Feeds

HP cans EVA clustering

From birth to death in six months

Protecting against web application threats using SSL

HP killed EVA clustering sales at the end of 2010, meaning that scale-out virtualised storage capacity across EVA arrays and thin provisioning are no longer available. 3PAR products fill the gap.

LSI Corporation is closing its Storage Virtualisation Manager (SVM) product line down. HP EVA clustering, launched a little over six months ago in June 2010, is based on SVM.

LSI acquired SVM by buying its developer, Israel-based StoreAge, in 2006 for $55m. HP OEMs this software as its SVSP (Storage Virtualisation Services Platform), which virtualised connected EVA arrays' capacity into a single virtual storage pool with thin provisioning, mirroring and other features. LSI-sourced Data Path Module (DPM) pairs were used to cluster EVA arrays using this software.

There was no other significant LSI customer for SVM.

An LSI spokesperson said: "The external storage market is rapidly changing and our business strategy is evolving to take advantage of the broader opportunities that are emerging as a result. With that in mind, we've made the decision to shift our investments in the StoreAge portfolio to other areas of our business and discontinue the SVM and DPM products."

We don't know which decision came first: the HP EVA clustering closure or LSI canning SVSP, and which was a consequence – if it was – of the other. It seems unlikely though, that HP would kill a product just six months after launching it.

If LSI did kill SVM first then HP EVA clustering had nowhere to go.

At the launch of EVA clustering, HP claimed: "Clients can consolidate up to 600 per cent more storage than a single EVA array, which reduces complexity, improves capacity utilisation and lowers management costs. By providing a virtual pool of storage and a common set of storage features, clients can increase storage utilisation up to 300 per cent and reduce management costs up to 50 per cent." These benefits for EVA customers have now gone away.

LSI has undergone a strategic change and has closed down its acquired StoreAge development centre in Nesher, Israel, according to a Globes report. Eli Shapiro, the centre's director and StoreAge founder, said: "LSI closed the centre because of strategic changes at the company."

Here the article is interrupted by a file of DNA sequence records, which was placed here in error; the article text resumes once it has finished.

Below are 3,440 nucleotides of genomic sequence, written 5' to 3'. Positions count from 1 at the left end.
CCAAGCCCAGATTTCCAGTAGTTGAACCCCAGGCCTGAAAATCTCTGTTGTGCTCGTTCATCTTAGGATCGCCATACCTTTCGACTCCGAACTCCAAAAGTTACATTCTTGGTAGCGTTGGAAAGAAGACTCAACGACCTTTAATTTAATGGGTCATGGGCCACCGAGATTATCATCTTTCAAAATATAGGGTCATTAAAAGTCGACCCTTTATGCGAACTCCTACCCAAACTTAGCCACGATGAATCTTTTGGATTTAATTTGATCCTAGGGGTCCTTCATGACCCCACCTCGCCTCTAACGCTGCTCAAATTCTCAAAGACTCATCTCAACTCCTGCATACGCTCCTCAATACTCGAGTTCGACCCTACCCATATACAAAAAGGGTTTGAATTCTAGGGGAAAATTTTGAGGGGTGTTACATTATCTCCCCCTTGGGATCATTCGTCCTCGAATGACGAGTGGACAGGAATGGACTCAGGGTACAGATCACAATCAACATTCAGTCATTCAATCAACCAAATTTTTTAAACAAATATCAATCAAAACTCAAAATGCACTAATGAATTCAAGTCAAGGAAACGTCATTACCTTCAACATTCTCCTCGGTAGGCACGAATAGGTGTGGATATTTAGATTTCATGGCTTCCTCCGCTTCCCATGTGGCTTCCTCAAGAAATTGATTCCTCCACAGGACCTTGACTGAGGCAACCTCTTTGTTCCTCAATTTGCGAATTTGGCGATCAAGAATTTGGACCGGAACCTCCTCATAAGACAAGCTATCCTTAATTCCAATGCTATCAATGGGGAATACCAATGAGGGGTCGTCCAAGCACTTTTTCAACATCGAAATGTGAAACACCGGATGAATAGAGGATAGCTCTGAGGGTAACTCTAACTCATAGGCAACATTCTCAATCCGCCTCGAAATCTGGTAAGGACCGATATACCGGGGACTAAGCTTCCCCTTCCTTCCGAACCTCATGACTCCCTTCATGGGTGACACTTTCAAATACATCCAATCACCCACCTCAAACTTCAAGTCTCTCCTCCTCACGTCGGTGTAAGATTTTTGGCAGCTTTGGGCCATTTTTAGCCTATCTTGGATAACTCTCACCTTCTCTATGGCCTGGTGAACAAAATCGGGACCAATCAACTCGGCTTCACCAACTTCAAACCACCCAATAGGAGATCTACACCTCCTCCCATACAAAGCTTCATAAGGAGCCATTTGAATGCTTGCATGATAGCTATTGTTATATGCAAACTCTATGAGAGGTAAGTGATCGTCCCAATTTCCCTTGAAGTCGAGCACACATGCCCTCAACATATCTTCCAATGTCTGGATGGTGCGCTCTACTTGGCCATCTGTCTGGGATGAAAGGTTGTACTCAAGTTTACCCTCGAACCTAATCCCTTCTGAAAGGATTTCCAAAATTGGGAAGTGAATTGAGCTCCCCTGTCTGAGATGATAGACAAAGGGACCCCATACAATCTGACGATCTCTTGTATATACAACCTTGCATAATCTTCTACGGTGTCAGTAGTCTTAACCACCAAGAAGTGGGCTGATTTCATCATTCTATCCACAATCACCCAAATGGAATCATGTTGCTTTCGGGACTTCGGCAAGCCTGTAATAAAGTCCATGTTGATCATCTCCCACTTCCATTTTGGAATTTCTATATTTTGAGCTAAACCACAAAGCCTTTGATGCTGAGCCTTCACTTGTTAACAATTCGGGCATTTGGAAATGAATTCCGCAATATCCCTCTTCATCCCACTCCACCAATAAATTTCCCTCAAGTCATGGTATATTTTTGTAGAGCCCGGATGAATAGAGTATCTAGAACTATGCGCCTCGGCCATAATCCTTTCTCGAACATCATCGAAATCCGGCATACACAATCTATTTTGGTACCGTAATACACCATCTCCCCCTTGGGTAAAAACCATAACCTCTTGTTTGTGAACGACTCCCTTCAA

LSI is apparently focusing on different product lines, such as 6Gbit/s SAS switches and solid state drives.

A picture that could be painted here is that LSI has abandoned SVM, thereby ripping the heart out of SVSP for HP and, in turn, putting EVA clustering in limbo, with no SVSP and DPM development possible unless HP bought the relevant intellectual property from LSI and developed it in-house. It is not doing that.

Craig Nunes, HP's director for storage marketing, said: "In November 2010 HP announced to customers that it will discontinue development of the HP StorageWorks SAN Virtualization Services Platform (SVSP). HP is committed to current SVSP clients and will continue ongoing support and services contracts for five years. Additionally, the HP StorageWorks Enterprise Virtual Array (EVA) Cluster and LSI SVM-to-HP StorageWorks SVSP Migration products are no longer available from 31 December, 2010."

Nunes said: "The EVA Cluster was a stand-alone product (not an EVA add-on) and its discontinuation has no bearing on future EVA investment and roadmap. The EVA Cluster previously filled a need in our portfolio for Fibre Channel clustered storage arrays that we now address with our newly-acquired 3PAR Utility Arrays."

Having to kill a product just six months after launching it must have hurt. We might imagine that HP people faced with the need to make this decision felt fury towards its cause, if it was forced upon them. Alternatively, how galling it must be to sign an OEM deal with HP only for it to turn to dust six months later. ®

Choosing a cloud hosting partner with confidence

More from The Register

next story
Wanna keep your data for 1,000 YEARS? No? Hard luck, HDS wants you to anyway
Combine Blu-ray and M-DISC and you get this monster
US boffins demo 'twisted radio' mux
OAM takes wireless signals to 32 Gbps
Google+ GOING, GOING ... ? Newbie Gmailers no longer forced into mandatory ID slurp
Mountain View distances itself from lame 'network thingy'
Apple flops out 2FA for iCloud in bid to stop future nude selfie leaks
Millions of 4chan users howl with laughter as Cupertino slams stable door
Students playing with impressive racks? Yes, it's cluster comp time
The most comprehensive coverage the world has ever seen. Ever
Run little spreadsheet, run! IBM's Watson is coming to gobble you up
Big Blue's big super's big appetite for big data in big clouds for big analytics
Seagate's triple-headed Cerberus could SAVE the DISK WORLD
... and possibly bring us even more HAMR time. Yay!
prev story

Whitepapers

Secure remote control for conventional and virtual desktops
Balancing user privacy and privileged access, in accordance with compliance frameworks and legislation. Evaluating any potential remote control choice.
WIN a very cool portable ZX Spectrum
Win a one-off portable Spectrum built by legendary hardware hacker Ben Heck
Storage capacity and performance optimization at Mizuno USA
Mizuno USA turn to Tegile storage technology to solve both their SAN and backup issues.
High Performance for All
While HPC is not new, it has traditionally been seen as a specialist area – is it now geared up to meet more mainstream requirements?
The next step in data security
With recent increased privacy concerns and computers becoming more powerful, the chance of hackers being able to crack smaller-sized RSA keys increases.